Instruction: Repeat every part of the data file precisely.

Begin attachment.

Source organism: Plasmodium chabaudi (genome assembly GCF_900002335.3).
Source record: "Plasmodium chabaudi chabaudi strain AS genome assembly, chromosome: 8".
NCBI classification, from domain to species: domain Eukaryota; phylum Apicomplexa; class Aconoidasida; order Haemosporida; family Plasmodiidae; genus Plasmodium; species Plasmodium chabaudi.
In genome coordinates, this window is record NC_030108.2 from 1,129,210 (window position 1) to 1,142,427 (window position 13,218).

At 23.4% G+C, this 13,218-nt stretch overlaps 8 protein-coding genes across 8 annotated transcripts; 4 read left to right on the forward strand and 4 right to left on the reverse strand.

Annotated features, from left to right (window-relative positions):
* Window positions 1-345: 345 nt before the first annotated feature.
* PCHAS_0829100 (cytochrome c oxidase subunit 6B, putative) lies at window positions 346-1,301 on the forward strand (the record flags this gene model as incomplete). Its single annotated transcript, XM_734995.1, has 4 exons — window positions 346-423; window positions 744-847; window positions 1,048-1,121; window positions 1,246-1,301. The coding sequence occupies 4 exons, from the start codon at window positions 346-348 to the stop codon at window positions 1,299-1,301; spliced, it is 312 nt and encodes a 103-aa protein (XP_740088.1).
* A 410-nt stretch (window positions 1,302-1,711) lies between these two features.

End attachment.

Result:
Source organism: Plasmodium chabaudi (genome assembly GCF_900002335.3).
Source record: "Plasmodium chabaudi chabaudi strain AS genome assembly, chromosome: 8".
NCBI classification, from domain to species: domain Eukaryota; phylum Apicomplexa; class Aconoidasida; order Haemosporida; family Plasmodiidae; genus Plasmodium; species Plasmodium chabaudi.
In genome coordinates, this window is record NC_030108.2 from 1,129,210 (window position 1) to 1,142,427 (window position 13,218).

At 23.4% G+C, this 13,218-nt stretch overlaps 8 protein-coding genes across 8 annotated transcripts; 4 read left to right on the forward strand and 4 right to left on the reverse strand.

Annotated features, from left to right (window-relative positions):
* Window positions 1-345: 345 nt before the first annotated feature.
* PCHAS_0829100 (cytochrome c oxidase subunit 6B, putative) lies at window positions 346-1,301 on the forward strand (the record flags this gene model as incomplete). Its single annotated transcript, XM_734995.1, has 4 exons — window positions 346-423; window positions 744-847; window positions 1,048-1,121; window positions 1,246-1,301. The coding sequence occupies 4 exons, from the start codon at window positions 346-348 to the stop codon at window positions 1,299-1,301; spliced, it is 312 nt and encodes a 103-aa protein (XP_740088.1).
* A 410-nt stretch (window positions 1,302-1,711) lies between these two features.